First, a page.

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Grant Morrison Plots The Return of His Super Santa Klaus

Grant Morrison has a few holiday traditions, and one of them is pitting Santa Claus in battle against the forces of evil.

The writer's annual team-up with artist Dan Mora and BOOM! Studios has this year delivered Klaus and the Crying Snowman. The one-shot on sale this week is the latest addition to the stories of the Santa that begun in the 2015 Klaus mini series and continues each December like a present down the chimney.

CBR spoke with Morrison about the latest adventure of his superhero Santa, and below the writer reveals Klaus' sci-fi inspirations, the father/son themes at the heart of the new story, and his personal holiday traditions.

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CBR: As I was thinking about the new one-shot, it occurred to me how while it's a Christmas experience for the readers, you must be writing this months out. Do you have to come up with these Santa stories in the summer, or is there a way you can get into the spirit to tell this story?

Grant Morrison: No. I have to just use a bit of imagination because I start the script at the end of March. And that's okay because that's when it's snowing here. So I get a little boost to get going, but then when you're still writing in the summer, that's when you just have to descend into fantasy.

Klaus has been a series of one-shots since its initial miniseries, but you have some more connected story elements, like the references to Santa's war on the moon. Is another full miniseries in the offing?

This is a one-shot as well, though we have been talking about doing a longer story. I've got ideas for that and some other ideas for specials as well. I think I'm going to go back one day and deal with the war on the moon. But what I like to do is you're introduced to it, and you have a certain idea of what that was like. Then in this issue, the reference that we do looks like Yellow Submarine. [Laughs] It's like, "What the hell?" I just like to tease it and play around with it. One day we'll reveal what happened, but for now it's fun to have these little flashes, and it seems quite important that we never really know what went down.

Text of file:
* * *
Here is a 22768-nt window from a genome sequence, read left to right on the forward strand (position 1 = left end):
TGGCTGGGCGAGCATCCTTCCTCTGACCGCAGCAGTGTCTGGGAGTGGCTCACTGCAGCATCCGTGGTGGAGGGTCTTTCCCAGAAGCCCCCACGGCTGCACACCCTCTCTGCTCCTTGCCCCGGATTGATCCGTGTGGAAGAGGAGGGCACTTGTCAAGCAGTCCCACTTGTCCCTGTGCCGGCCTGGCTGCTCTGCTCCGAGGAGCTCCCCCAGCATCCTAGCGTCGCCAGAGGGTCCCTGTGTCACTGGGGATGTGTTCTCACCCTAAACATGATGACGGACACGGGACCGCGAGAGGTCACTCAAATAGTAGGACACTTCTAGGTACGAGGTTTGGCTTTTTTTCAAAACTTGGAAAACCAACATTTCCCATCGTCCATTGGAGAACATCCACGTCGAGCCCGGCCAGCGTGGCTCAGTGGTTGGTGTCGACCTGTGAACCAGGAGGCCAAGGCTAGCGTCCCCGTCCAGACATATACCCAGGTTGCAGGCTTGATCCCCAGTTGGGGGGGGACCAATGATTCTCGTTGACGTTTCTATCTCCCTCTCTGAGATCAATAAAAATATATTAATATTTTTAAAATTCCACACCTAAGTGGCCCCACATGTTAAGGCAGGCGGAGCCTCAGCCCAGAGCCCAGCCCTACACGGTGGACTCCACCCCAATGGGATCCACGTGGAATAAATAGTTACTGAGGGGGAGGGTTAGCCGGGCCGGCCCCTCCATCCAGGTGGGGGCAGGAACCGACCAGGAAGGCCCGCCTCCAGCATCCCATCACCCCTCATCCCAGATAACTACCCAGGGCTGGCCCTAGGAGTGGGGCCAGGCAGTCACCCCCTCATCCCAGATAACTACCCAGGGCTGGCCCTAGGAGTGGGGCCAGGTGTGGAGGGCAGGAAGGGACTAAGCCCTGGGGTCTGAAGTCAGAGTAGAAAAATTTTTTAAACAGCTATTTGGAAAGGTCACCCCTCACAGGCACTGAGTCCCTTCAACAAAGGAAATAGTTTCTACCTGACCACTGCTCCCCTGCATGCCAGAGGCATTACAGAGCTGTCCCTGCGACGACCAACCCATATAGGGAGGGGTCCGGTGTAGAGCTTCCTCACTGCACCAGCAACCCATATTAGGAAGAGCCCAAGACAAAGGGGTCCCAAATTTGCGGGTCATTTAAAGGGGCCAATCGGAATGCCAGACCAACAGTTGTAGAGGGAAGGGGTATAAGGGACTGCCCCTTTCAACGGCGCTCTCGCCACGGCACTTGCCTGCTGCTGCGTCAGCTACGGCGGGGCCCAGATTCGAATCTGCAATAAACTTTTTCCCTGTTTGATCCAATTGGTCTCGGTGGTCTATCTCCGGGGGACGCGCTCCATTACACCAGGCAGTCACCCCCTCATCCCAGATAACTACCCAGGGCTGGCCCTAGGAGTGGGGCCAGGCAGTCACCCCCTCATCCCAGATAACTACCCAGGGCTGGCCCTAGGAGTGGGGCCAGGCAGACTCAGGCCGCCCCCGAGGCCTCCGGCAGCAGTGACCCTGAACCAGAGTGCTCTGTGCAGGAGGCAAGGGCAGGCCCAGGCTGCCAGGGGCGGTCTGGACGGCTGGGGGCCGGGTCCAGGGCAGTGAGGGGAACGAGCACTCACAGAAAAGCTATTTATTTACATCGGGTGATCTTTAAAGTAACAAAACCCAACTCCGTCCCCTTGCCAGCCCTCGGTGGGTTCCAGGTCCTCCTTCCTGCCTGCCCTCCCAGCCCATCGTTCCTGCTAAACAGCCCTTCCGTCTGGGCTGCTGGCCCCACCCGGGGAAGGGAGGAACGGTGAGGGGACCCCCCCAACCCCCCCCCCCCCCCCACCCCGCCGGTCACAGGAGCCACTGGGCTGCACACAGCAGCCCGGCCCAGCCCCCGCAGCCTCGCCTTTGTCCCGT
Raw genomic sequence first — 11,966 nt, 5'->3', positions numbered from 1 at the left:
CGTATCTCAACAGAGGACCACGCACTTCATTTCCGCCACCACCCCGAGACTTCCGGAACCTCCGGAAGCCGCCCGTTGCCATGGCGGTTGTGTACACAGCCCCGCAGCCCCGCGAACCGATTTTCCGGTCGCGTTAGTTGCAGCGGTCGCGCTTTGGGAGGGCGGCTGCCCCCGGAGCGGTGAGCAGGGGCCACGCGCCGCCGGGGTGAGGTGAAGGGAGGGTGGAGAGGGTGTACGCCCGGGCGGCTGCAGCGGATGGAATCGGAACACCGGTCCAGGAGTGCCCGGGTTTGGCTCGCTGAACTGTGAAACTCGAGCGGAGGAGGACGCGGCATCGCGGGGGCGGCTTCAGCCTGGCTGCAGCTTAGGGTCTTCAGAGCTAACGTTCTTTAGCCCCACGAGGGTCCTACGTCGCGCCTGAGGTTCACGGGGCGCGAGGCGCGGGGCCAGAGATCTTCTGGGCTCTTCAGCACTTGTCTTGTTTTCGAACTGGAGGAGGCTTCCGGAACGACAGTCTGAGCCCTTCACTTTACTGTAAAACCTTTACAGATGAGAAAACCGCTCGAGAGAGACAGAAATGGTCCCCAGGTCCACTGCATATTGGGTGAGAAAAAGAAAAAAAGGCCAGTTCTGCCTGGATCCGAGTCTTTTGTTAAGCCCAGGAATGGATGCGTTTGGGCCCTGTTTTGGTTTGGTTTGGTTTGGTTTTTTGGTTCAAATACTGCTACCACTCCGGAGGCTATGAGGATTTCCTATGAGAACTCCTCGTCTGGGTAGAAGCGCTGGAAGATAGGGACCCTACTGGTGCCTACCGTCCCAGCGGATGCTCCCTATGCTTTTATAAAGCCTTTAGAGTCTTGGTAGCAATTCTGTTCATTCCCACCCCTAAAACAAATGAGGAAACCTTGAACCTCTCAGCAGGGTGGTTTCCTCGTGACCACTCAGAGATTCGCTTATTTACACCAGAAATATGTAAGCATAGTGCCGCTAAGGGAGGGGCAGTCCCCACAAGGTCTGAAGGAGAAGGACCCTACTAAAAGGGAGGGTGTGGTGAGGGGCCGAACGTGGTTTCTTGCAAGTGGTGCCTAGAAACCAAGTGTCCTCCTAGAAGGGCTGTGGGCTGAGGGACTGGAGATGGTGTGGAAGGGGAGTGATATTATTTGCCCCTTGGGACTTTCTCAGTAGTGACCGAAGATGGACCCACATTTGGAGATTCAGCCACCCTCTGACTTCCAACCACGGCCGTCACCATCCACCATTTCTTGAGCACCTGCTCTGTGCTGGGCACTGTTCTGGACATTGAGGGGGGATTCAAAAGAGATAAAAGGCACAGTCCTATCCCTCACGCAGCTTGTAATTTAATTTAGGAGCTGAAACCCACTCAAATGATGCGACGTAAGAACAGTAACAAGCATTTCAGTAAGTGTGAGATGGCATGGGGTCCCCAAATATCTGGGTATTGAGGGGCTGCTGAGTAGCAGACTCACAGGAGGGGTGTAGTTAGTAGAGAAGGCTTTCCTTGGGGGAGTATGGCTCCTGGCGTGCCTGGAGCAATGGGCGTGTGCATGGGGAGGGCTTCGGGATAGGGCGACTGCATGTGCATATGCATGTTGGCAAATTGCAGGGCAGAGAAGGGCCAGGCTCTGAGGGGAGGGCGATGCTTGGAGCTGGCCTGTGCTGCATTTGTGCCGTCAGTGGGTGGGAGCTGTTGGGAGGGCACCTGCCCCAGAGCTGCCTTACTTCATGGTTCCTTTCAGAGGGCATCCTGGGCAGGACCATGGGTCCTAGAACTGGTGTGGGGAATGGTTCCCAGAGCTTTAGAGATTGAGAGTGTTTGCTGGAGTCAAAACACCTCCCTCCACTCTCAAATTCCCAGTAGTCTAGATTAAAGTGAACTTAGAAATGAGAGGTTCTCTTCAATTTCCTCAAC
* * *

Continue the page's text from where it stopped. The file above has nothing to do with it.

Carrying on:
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The origin of your version of Santa Claus draws on a lot of cultural traditions, but it's a very secular story. Some of these are Christmas stories, but none of them are necessarily Christian. Are you on the lookout for other international representations of this idea like Father Frost, who appears in this one-shot, to avoid narrowing this to one point of view?

There's a process that was simple for this, because for me the idea was Santa Claus as a superhero. And that informs every decision you make. As you say, this is a secular hero, as all superhero stories are, in a way. We've focused on that by making his sled sort of his Batmobile, and the other Santa Clauses suddenly become a Justice League of scientists. So everything relates back to something. He's got a superdog, and there's a lot of stuff that's taking Christmas ideas and bending them ever so slightly so they look like a superhero story.

And every one of these has a character core tied to that Christmas concept. Here is a snowman that's kind of emotionally cauterized by the cold. What was the heart of that story for you?

The first two specials had been about Klaus coming into the life of young women, and this one was more about a boy and his dad. Hanging onto those Christmas themes, the idea of a boy and his dad building a snowman with resonates with a lot of our lives. But then I started to turn that approach to more of a Scrooge story. Really this dad is not a nice man at all. [Laughs] And it's very telling the way that Klaus deals with him in a way that Superman or Batman could never do. So I think it was about that central father/son relationship even though the other stuff bounces off that and amplifies it.

NEXT PAGE: Yes, 'Santa Claus Conquers the Martians' is Klaus Canon

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